Thursday, December 13, 2018

Jews are not usually on everyone’s popularity list, especially in the twenty-first century.   Hitler attempted to rid his world of them in the twentieth century and succeeded in annihilating six million.  He wasn’t the first to hate them.  Being stationed in Palestine in the first century merited a sympathy card rather than a “congratulations.”  Jews were narrowminded, believing only in one God.  Forcing Rome’s beliefs on them met with resistance and revolt.  Roman occupation would have collapse without the presence of their legions.  Even then, one did not turn his back on a Jewish zealot.   Romans were barbarians and uncircumcised and a good Jew would not get too friendly with one.  Roman and Jewish life were incompatible.  Jewish life was tied up with their scriptures, their God, their Temple, priesthood, sacrifices, and culture.  If you weren’t a Jew, you were lower than a dog.  The feeling was also mutual from the Gentile side.

Sometimes Christians mistakenly believe Jesus was a Christian.  But that was not one of his titles.  Jesus was a Jew.  He believed in and followed the Law of Moses.  He did Jewish things in Jewish ways and called Jewish things by Jewish names.  Growing up he went with his parents every year to Jerusalem for the Passover (Luke 2:41-42).  When Jesus began his ministry, he went to Jerusalem for those same religious festivals (John 5:1; 7:2, 10, 14; 8:1-2; 10:22).  Jesus in celebration and worship would rejoice in the way that Israel worshiped (Deuteronomy 16:11-17). There would be rejoicing, feasting, and giving.  The Feast of Trumpets or Rosh Hashanah would follow the prophet Ezra’s admonition to “go and enjoy choice food and sweet drinks . . . do not grieve, for the joy of the Lord is your strength” (Nehemiah 8:10).   Jesus would follow the prophet’s admonition to “make much joy” rather than be sad or weep.  When scripture was read, he would have joined in with shouting “Amen” and bowing with others in worship before the Lord (Nehemiah 8:6).  Gloom, frowning, and such would not have been part of his worship habit.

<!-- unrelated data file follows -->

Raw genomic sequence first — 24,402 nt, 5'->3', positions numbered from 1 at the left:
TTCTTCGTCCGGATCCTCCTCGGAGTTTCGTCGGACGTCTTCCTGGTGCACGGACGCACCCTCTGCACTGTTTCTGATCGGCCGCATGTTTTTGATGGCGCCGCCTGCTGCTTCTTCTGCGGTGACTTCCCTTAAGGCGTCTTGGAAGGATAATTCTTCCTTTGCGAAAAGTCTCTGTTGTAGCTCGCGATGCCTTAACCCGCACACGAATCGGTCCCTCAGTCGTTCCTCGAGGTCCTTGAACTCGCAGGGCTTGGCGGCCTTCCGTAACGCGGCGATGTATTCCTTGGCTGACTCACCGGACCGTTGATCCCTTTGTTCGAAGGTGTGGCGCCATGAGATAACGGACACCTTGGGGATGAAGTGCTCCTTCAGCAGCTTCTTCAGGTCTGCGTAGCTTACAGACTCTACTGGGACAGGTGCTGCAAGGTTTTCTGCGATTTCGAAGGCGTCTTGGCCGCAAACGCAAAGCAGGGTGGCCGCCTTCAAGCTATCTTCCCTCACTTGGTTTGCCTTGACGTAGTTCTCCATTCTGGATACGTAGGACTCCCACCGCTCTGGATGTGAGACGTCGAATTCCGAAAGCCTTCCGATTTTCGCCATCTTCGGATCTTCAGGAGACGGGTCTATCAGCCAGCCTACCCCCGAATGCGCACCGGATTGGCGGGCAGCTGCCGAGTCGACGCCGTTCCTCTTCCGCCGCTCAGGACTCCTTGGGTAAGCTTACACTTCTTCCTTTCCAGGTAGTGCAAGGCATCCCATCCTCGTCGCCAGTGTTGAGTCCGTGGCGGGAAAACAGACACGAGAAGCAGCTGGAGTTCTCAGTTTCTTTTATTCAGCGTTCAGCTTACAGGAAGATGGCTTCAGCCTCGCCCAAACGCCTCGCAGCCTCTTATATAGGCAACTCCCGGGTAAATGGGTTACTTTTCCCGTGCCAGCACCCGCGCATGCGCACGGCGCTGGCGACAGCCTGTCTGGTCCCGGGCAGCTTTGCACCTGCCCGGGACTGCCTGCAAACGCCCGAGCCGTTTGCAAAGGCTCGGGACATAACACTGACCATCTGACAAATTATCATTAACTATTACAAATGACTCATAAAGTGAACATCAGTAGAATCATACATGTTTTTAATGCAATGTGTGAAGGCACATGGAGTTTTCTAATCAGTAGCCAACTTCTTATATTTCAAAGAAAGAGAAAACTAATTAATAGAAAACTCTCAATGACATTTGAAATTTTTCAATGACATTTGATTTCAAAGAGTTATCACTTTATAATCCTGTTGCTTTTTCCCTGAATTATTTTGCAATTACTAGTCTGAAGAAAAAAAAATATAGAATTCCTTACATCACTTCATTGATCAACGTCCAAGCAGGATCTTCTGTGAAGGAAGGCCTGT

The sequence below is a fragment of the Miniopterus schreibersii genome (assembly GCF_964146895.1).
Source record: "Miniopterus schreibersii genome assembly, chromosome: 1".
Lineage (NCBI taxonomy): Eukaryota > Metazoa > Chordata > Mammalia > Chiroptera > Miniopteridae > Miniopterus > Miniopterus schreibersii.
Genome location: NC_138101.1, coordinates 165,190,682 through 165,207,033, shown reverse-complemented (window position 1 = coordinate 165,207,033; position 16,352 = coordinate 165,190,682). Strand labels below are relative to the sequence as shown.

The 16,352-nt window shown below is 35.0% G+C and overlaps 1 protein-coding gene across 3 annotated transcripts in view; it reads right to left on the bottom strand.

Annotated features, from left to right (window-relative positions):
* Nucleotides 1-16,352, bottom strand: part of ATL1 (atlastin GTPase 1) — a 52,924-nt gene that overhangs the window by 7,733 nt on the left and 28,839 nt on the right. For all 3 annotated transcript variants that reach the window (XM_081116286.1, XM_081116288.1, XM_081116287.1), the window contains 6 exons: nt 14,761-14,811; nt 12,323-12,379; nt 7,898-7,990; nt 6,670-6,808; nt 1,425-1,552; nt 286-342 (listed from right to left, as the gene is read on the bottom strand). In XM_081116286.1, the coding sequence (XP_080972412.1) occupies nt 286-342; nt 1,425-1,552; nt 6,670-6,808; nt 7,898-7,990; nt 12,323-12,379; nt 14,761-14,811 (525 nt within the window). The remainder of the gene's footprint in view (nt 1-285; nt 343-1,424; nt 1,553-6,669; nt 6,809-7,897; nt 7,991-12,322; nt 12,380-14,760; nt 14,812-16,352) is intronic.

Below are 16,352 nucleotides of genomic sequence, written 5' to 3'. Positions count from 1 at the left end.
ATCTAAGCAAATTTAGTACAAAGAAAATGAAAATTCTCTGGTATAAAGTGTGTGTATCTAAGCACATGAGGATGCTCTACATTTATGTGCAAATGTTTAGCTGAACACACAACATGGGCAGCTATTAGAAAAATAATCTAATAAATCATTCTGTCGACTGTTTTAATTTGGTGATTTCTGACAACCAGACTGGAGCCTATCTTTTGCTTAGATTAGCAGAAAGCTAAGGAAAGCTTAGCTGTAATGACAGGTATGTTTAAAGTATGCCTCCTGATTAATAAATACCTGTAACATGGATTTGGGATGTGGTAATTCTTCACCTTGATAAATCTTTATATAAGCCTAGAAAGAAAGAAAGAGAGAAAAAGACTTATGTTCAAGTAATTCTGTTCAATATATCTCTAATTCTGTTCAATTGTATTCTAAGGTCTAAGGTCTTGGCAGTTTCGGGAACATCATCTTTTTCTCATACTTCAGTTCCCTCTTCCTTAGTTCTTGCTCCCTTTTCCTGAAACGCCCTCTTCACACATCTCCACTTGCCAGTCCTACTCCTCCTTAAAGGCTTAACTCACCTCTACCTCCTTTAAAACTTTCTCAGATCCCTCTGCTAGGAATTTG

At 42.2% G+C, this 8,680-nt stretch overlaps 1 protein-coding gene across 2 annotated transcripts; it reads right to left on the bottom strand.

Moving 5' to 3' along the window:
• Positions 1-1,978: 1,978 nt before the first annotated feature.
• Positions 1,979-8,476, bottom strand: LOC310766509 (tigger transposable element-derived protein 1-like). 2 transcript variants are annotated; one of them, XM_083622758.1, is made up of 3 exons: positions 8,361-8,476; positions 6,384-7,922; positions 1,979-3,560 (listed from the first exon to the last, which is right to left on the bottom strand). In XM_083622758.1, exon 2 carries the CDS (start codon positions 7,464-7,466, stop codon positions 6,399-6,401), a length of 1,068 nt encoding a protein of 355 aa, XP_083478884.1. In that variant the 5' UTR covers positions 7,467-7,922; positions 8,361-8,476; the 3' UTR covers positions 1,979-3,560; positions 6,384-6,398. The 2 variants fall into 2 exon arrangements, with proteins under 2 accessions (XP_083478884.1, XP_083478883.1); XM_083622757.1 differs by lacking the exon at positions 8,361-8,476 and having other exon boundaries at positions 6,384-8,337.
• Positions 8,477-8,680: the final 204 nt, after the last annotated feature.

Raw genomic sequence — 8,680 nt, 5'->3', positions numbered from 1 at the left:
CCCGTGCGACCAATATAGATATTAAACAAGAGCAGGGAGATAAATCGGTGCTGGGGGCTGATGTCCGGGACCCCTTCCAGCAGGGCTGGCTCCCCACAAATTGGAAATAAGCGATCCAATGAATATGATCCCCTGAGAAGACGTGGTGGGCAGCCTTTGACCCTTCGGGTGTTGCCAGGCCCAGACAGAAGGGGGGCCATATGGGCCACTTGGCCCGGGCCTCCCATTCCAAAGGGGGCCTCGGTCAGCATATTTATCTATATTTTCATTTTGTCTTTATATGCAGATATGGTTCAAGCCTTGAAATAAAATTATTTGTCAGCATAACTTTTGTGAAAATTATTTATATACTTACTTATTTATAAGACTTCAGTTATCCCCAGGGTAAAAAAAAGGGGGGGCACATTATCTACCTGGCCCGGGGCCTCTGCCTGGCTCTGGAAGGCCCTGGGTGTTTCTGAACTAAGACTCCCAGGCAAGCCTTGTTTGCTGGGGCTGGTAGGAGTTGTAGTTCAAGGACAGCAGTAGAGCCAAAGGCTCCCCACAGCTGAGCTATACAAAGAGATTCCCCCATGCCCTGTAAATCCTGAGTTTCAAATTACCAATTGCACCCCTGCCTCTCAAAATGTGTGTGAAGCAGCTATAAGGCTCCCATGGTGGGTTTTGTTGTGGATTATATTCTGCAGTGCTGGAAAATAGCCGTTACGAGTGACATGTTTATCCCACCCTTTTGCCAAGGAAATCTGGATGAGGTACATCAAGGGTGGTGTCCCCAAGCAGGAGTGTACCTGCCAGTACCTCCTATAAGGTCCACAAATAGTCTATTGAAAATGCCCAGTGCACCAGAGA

During Jesus’ ministry, Psalm 47 would be read seven times at the Temple during Rosh Hashanah.  There would be loud songs of praise and the blowing of the shofar.  Jesus would hear the following as they worshiped on that day, “Clap your hands, all you peoples, Shout to God with loud songs of joy . . . God has gone up with a shout, the Lord with the sound of the Trumpet.  Sing praises to God, sing praises . . . sing praises with a psalm.”  Jesus would not only be familiar with this worship, but as an obedient follower of the Law, take part in the activities.

Jesus’ problem was not that he refused to follow the Law and its practices, but he questioned the traditions of the Jewish leadership (Matthew 23).  When the priests and teachers of the Law came to Jesus, they didn’t come to be taught, but to find something they could criticize.  Mark tells us,

Again, Jesus went into a synagogue.  A man with a crippled hand was there.  Some Jewish leaders were waiting to see if Jesus would heal the man on the Sabbath day.  They wanted to see Jesus do something wrong, so that they could accuse him” (Mark 3:1-2).

Those religious leaders were not interested in people being healed.  They wanted to stop Jesus, but to do so they had to find something wrong with him.  They did not criticize him for his religious practices because all that he did was in harmony with the Law of Moses.  Their hate drove them blindly to disregard his teaching in their effort to protect their traditions.  That kind of protection did not cease in the first century.

People haven’t changed.  Hate continues to blind individuals so that good looks evil and evil looks good.  Lies prevail.  Misrepresentation continues.  False accusation did not die in Jesus’ day.  They continue to be used by those who feast upon such.

Jesus was a Jew.  He made it possible for Jew and Gentile to be one (Ephesians 2:1-22).  That oneness is based upon love (1 Corinthians 13).  That place is referred to as “the body of Christ” (1 Corinthians 12:27).  Jesus is its head (Ephesians 1:22-23).   God adds the saved to that body of believers (Acts 2:41, 47).  It was a movement which began in the first century on the day of Pentecost (Acts 2:37-47).  It is where one is forgiven and continually cleansed by the blood of Jesus.  That fellowship continues today (Matthew 16:18)!